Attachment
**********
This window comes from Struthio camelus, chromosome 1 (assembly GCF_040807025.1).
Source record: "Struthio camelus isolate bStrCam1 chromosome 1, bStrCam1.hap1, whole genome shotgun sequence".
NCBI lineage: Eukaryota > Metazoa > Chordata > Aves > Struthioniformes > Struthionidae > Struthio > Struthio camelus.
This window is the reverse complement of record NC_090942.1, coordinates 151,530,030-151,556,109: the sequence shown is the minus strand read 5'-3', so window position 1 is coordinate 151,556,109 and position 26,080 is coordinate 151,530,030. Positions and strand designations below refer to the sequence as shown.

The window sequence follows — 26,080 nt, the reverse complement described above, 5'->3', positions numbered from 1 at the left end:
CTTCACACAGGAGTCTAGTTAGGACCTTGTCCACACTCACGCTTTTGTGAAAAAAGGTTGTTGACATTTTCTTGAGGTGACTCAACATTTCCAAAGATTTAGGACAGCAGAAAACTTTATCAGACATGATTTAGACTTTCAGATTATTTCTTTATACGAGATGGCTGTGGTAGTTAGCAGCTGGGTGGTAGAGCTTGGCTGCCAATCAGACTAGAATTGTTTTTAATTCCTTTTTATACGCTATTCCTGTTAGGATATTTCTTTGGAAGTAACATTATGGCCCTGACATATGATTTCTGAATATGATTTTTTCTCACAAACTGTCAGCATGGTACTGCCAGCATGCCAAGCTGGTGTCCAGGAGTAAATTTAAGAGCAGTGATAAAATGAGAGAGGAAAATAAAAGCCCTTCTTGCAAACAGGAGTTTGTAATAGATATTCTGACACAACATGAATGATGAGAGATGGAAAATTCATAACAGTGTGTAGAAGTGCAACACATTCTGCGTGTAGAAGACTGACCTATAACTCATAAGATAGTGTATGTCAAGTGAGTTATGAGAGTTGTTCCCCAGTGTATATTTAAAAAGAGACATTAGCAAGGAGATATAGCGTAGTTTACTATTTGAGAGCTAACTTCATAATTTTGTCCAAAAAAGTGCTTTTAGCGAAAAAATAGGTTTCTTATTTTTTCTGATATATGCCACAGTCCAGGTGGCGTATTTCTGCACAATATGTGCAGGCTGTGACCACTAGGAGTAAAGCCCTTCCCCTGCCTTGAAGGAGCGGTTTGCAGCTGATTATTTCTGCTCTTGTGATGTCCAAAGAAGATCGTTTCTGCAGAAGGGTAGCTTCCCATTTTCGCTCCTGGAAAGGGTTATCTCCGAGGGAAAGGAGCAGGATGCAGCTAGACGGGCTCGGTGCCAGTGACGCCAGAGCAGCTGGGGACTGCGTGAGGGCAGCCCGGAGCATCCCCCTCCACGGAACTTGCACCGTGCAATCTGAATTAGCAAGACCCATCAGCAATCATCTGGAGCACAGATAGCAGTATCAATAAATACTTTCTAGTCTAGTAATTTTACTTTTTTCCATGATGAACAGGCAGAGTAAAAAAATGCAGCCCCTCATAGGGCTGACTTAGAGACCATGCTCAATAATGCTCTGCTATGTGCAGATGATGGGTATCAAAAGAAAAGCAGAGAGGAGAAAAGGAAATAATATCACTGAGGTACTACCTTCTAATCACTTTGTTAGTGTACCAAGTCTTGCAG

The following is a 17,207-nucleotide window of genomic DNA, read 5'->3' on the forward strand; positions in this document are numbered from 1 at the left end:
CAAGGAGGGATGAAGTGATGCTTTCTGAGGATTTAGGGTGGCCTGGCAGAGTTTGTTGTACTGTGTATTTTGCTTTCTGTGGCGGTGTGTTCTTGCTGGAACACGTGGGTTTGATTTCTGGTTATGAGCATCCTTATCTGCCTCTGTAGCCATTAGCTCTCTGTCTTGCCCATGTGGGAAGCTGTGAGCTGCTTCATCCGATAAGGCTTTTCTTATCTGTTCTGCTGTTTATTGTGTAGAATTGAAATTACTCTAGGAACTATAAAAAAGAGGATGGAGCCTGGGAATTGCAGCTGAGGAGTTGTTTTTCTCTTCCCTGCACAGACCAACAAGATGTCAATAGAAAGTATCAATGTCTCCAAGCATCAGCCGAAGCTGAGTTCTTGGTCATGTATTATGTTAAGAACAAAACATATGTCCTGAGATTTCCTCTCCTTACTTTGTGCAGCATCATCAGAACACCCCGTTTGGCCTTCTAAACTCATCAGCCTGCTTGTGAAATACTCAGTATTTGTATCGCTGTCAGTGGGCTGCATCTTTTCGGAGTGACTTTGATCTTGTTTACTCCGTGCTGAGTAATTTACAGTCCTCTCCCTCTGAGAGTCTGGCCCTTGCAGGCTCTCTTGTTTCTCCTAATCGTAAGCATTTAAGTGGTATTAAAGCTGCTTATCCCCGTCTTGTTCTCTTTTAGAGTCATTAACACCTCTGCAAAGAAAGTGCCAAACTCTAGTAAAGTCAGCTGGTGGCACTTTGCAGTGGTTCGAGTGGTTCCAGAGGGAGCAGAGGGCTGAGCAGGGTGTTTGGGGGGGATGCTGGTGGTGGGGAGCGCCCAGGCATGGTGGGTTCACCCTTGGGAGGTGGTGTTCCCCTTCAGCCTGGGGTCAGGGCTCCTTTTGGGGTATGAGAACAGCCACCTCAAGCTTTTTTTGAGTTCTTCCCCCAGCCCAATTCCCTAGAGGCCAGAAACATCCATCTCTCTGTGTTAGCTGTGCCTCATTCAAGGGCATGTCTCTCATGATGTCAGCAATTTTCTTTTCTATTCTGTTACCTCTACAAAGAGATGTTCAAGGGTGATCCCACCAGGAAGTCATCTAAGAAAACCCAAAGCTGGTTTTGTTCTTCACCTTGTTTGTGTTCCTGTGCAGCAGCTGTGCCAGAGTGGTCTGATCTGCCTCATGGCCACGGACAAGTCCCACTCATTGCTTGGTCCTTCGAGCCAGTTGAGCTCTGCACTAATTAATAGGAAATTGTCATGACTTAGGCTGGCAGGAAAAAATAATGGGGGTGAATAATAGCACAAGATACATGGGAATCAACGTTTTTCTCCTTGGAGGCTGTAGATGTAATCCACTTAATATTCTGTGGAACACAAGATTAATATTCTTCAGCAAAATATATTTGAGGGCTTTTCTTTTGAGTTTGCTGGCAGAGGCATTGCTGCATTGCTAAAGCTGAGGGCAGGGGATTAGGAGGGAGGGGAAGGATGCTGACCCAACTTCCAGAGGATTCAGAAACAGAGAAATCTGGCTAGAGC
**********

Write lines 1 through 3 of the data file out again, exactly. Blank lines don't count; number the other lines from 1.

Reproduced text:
This window comes from Struthio camelus, chromosome 1 (assembly GCF_040807025.1).
Source record: "Struthio camelus isolate bStrCam1 chromosome 1, bStrCam1.hap1, whole genome shotgun sequence".
NCBI lineage: Eukaryota > Metazoa > Chordata > Aves > Struthioniformes > Struthionidae > Struthio > Struthio camelus.